Duke’s show at Newport didn’t start off well. The weather was crappy. People were leaving. Duke had trouble finding all his musicians. The band wasn’t at its best. Duke was losing relevance. Until he called for one of the oldest songs in his book, “Diminuendo And Crescendo In Blue.”

That piece, Duke told the audience, was actually two songs, with a sax interlude tying them together. His band first performed it in 1938.

Not quite four minutes into the piece Gonsalves stepped up to the microphone — the wrong one, it turned out — for his solo during the interlude. And blew.

And blew.

And blew.

For six and a half minutes, over 27 choruses, Gonsalves blew. Swung like mad. And the solo built on itself. Since he was on the wrong mic, his solo sounds kind of muted. But you can hear every nuance of what he’s doing. You can hear Duke shouting encouragement. Three minutes into the solo you can hear some real audience response. They’re clapping, cheering, and getting louder.

It’s one of those moments that every human being should experience. It’s crunch time, and you’re called to perform at something — a job, dealing with family, facing the outside world. And you’re performing at a level that you didn’t know you had and you don’t remember how you did it. Kareem Abdul-Jabbar described one of those moments during the closing seconds of a playoff game when he was at the baseline, in the corner, those seconds ticking away. Abdul-Jabbar said time just slowed down for him, kind of like you’re watching the world in slow motion. A teammate got him the ball, Kareem put up the hook shot, it went right in, and immediately the world went back to real time. I’m sure it was that kind of moment for Duke Ellington and his band.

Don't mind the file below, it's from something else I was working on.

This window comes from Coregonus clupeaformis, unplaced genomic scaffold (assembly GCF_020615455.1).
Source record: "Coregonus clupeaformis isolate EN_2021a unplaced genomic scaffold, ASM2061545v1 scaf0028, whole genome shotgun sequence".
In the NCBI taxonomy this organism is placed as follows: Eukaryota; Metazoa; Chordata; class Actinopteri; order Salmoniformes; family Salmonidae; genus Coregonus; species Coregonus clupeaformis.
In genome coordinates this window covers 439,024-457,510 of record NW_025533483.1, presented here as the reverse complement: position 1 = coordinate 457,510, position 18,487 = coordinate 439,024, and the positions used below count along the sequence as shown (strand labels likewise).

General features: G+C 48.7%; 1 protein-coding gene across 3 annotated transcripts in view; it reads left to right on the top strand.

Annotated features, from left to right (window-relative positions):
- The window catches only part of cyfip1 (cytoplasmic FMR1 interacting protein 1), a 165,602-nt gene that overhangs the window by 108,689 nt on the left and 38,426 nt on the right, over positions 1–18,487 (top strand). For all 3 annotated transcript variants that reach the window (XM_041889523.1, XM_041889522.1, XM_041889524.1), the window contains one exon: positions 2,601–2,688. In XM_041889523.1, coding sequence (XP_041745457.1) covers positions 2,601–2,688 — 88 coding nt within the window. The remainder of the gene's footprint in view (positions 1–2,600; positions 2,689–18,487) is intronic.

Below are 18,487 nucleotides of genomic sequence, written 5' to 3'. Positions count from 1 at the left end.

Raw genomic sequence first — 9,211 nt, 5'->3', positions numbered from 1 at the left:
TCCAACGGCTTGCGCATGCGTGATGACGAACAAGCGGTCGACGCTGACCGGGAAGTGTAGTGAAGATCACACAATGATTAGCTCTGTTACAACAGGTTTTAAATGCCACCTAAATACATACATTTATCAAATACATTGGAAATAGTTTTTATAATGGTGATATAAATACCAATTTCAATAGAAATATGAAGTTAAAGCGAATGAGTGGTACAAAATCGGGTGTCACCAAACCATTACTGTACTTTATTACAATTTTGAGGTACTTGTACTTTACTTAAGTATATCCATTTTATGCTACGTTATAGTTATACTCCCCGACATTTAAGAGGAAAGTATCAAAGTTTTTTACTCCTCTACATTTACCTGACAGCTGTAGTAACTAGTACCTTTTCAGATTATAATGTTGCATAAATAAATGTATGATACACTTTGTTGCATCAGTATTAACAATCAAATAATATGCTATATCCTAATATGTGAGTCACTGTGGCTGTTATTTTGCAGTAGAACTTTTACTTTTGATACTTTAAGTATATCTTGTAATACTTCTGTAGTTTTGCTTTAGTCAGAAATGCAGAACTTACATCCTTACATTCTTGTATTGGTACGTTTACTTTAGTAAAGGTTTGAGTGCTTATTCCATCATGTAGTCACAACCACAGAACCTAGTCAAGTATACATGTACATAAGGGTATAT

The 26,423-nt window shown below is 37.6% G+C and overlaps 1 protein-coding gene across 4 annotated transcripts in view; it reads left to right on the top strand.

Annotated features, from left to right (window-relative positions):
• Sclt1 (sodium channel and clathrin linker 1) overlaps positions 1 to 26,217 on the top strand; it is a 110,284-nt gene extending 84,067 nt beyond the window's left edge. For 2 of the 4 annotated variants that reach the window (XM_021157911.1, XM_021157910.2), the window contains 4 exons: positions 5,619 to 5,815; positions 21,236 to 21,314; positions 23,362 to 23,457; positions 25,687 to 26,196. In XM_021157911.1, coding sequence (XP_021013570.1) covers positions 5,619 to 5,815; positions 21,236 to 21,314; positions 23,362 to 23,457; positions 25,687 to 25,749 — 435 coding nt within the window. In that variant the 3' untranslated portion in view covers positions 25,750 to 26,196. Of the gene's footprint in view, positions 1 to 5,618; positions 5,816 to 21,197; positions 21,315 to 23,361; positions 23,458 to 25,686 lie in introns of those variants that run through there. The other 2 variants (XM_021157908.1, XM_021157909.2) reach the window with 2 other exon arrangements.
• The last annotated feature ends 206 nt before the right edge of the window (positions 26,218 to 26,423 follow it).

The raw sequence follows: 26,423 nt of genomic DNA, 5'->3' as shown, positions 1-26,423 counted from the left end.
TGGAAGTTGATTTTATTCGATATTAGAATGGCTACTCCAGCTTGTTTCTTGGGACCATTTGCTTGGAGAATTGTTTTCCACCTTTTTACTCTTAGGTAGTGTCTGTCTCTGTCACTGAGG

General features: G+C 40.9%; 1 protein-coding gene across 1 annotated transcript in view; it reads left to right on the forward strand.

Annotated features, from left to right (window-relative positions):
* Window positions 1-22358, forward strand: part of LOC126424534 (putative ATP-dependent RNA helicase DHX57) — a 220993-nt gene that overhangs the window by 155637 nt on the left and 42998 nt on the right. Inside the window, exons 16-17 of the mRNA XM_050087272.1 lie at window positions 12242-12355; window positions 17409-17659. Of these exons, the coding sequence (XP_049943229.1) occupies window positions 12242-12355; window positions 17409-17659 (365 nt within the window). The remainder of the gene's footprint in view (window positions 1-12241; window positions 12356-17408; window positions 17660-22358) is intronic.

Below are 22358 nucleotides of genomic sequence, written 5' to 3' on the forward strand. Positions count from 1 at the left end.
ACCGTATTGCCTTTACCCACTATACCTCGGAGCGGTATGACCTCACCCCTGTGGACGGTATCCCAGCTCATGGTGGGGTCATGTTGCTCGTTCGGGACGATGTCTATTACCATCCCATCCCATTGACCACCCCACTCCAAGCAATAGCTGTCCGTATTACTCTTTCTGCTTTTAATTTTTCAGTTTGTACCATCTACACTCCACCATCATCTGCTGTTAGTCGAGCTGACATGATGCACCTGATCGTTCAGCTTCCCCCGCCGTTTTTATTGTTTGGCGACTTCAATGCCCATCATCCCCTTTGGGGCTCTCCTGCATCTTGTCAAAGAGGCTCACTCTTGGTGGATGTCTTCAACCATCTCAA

I’ve studied Gonsalves’ solo (and of course I’m listening to it as I write this), and there was nothing really outlandish about it. It didn’t challenge the boundaries of time or harmony as many jazz players have been able to pull off so successfully. You won’t confuse it with Coltrane. It wasn’t particularly forceful; it wasn’t the kind of fiery solo that would blow the bell off that sax. It wasn’t radar-gun fast like Charlie Parker. But it was so brilliantly executed, building, building. And it swung throughout. Musicians who don’t know how to describe “swing” or even have an idea what it is, should sit in a room and listen to that solo until they get it figured out.

Funny thing, the band sounded a little out of it during much of the concert and in the first few minutes of the Diminuendo/Crescendo. After Gonsalves’ solo, it’s like they were all breathing fire, and they were suddenly all young men. Live music is like that. One person can put on a stellar performance and energize the rest of the band. But then, you can see that same phenomenon in “real” life, too.

The audience? They almost started a riot. They were so hyped up by what they’d heard that Duke spent the rest of the concert trying to get them to cool it. Finally, he closed out with “Skin Deep,” a percussion-driven song with Sam Woodyard taking a long drum solo. Good call; let ’em blow it out of their systems.

Really, this moment of magic extended Duke’s career. He was relevant again. From that post-Newport period came two of my favorite Ellington albums — Far East Suite and Money Jungle. The latter album has Duke in a trio setting with his former bassist Mingus and Max Roach on drums, playing the edgiest stuff I’ve ever heard from The Duke.

It’s good to see The Duke on our latest 25-cent piece, and you might just see me hoarding them as they show up in my change. And I’m still holding out for the Miles Davis $5 bill.

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Author: Eric Pulsifer

Eric Pulsifer is a veteran wordsmith with experience as a journalist, editor, musician, and freelance writer.